For a while now, we’ve been lamenting the demise of the dinner party (check out the recent article in the New York Times on that very subject). So in anticipation of our third annual Remodelista Holiday Market, we pulled together a crowd of local architects and creatives, including preserve maker June Taylor, linen maker Tricia Rose, and necklace creator Maki Yamada, to enjoy a Monday-night dinner.
We used Cécile Daladier’s Parisian Oyster Party as our inspiration and enlisted Inverness, CA, restaurant Saltwater to provide local oysters, food, and wine; our favorite forager Louesa Roebuck decorated the room with bay laurel, mossy branches, and dried cardoon thistles, making it a very Remodelista affair.
Photography by Aya Brackett for Remodelista.
Above: Julie’s house in Mill Valley was the venue for our Monday night dinner. Louesa scattered soft cardoon thistles (part of the artichoke family of plants) down the center of the table (“their tawny gold looks like fur,” she says). She weaved Usnea Lichen (otherwise known as Old Man’s Beard) into the mix.
Above: For the place settings, we used dip-dyed place cards made with off-white card stock soaked in dye made from the leaves of ornamental plum trees (see DIY: Seasonal Vegetable Dyes, Holiday Edition); we penned the names with a charcoal stick.
Above: We asked them to bring something to share with another attendee: the offerings included handmade knitted trivets, home-brewed sloe gin, handmade wood cutting boards, original drawings and sketches, and a collection of podcast interviews. Performance artist Ryan Tacata gave the most original gift: a five-minute performance piece for architect Douglas Burnham of Envelope A + D.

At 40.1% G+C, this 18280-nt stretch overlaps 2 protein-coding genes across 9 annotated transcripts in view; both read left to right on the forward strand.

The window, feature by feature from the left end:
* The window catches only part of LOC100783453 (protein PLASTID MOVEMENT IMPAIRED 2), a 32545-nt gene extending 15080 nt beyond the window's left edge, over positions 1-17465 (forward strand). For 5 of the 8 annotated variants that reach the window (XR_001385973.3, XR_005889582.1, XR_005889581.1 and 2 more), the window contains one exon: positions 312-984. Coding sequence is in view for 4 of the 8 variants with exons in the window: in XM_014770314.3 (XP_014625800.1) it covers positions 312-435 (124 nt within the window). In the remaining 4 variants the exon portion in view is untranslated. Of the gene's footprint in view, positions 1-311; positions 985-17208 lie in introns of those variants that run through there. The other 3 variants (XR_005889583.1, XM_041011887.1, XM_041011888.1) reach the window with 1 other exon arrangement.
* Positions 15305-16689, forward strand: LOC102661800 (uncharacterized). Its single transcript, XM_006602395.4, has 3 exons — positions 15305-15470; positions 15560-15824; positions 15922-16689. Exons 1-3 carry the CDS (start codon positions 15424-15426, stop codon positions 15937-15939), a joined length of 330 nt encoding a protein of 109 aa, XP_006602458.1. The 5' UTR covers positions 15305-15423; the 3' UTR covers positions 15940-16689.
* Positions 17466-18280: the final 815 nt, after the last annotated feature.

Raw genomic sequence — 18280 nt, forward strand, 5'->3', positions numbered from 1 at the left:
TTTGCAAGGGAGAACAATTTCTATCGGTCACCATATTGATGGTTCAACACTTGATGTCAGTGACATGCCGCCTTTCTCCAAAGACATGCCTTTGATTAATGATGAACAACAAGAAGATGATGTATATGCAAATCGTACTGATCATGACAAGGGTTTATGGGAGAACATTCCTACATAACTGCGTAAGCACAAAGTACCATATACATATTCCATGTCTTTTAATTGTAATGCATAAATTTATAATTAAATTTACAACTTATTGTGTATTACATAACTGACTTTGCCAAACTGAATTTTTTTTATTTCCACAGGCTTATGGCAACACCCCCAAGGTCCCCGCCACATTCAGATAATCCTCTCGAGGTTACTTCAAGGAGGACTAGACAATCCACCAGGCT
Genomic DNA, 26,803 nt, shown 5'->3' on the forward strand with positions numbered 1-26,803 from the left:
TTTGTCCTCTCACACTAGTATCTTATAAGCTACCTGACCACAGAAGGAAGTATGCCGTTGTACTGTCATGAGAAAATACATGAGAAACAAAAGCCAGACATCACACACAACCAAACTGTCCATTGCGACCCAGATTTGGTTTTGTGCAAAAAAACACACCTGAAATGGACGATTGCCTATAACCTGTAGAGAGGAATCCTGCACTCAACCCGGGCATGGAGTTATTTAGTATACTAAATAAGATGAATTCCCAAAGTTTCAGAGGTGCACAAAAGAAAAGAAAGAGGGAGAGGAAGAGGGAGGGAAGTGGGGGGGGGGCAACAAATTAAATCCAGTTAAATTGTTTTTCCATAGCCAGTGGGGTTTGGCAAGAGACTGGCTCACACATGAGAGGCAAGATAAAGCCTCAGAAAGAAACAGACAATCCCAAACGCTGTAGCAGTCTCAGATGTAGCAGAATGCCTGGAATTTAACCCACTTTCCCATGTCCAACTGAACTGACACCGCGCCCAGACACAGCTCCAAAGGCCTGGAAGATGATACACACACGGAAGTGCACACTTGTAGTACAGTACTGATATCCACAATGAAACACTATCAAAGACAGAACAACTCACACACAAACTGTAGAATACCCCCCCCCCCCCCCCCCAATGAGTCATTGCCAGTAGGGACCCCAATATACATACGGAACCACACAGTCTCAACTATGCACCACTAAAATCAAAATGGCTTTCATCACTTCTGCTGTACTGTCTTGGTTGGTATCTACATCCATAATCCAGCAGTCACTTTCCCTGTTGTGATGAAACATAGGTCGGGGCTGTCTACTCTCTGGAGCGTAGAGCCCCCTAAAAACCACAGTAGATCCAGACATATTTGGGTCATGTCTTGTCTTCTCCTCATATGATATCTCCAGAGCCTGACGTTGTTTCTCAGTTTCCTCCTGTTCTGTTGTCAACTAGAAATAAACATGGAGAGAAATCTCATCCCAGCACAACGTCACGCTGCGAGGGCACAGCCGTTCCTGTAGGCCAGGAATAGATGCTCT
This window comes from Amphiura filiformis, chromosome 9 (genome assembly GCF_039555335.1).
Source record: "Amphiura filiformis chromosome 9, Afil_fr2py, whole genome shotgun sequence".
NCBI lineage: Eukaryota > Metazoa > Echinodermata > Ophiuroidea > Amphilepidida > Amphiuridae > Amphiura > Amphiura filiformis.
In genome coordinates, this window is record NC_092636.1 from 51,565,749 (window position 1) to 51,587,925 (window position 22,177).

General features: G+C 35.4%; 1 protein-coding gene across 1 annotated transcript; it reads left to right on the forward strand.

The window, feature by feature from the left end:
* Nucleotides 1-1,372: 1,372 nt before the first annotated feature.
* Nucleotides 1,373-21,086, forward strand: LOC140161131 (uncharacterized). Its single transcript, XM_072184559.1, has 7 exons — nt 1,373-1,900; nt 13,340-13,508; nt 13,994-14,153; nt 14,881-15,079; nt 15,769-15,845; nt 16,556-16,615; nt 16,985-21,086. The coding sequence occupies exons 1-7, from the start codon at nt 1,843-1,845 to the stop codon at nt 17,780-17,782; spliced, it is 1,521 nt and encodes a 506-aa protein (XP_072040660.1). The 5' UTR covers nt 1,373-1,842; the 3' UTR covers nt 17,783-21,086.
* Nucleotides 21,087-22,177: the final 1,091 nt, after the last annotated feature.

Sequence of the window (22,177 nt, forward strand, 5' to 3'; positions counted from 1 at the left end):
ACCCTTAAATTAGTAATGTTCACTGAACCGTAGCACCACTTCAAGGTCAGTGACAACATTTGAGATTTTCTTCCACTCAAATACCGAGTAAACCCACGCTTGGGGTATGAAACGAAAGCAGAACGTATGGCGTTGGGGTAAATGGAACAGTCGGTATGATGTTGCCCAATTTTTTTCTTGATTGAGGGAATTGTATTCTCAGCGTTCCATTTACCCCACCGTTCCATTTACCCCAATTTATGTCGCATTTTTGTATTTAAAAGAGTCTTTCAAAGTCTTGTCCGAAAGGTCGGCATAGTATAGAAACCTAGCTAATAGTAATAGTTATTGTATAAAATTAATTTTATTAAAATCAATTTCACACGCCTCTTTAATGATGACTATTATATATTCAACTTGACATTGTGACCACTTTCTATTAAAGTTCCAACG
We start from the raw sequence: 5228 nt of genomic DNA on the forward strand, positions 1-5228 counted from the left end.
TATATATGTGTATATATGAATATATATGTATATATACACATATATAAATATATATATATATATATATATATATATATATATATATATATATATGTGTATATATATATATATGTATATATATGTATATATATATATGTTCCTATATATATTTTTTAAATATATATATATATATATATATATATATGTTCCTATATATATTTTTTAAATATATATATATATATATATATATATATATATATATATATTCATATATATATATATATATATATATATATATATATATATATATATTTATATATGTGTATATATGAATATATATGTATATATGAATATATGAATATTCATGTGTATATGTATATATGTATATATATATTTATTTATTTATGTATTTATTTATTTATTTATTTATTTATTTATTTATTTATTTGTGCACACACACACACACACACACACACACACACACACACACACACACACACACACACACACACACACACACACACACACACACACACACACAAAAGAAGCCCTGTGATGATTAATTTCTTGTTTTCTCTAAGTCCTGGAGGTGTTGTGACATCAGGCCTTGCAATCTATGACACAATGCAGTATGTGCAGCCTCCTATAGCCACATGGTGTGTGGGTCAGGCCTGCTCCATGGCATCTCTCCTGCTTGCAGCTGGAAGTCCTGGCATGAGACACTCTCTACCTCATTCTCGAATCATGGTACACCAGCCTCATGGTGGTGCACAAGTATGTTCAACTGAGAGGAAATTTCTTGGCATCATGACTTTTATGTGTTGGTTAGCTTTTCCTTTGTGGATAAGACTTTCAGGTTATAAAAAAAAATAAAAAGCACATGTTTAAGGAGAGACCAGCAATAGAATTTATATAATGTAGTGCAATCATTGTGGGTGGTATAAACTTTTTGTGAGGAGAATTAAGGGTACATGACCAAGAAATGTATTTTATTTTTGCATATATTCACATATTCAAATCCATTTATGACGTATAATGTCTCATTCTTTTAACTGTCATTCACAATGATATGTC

Above: Alexa samples a local Sweetwater oyster from Hog Island, heaped high on a vintage metal tray filled with rock salt and adorned with seaweed.
Above: The aluminum and brass seafood plates by San Francisco artist Arthur Court are from Heritage Culinary Artifacts; $485 for a set of six. The Sterling Silver Oyster Forks are $125 for a set of six (she’ll be at our Market too).
Above L: Jay Carroll of One Trip Pass armed with a glass of Cremant de Bourgogne.
Above: Architect Jerome Buttrick, who designed Julie’s Mill Valley house, pours rosé for necklace maker Yuki Yamada and furniture maker Julian Paul (opposite). Across the table, architect Douglas Burnham chats with Louesa Roebuck. Hanging above the table are bunches of bay laurel tied with twine.
Above: Maki Yamada (L foreground) shares a dish with graphic designer Kyle Macy. Louesa Roebuck chats with furniture maker and designer Julian Paul.
Above: Tricia Rose (in red scarf) of Rough Linen provided the rustic table linens. Across from Tricia sits Berkeley-based June Taylor of June Taylor Jam. Next to Tricia sits journalist Tania Ketenjian, who holds her one-year-old daughter, Nora.
Above: The menu, by Stacy Lauer and Gwendolyn Meyer for Saltwater, included farro salad with pomegranate and sausage, chanterelles, onions and sauteed greens and a cauliflower hazelnut salad.
Above: The table, set and waiting for guests. The large Napa Valley-made beeswax pillow candles from Culinary Heritage Artifacts give off a sweet smell of honey and are available in different hues, according to the shade of the seasonal pollen.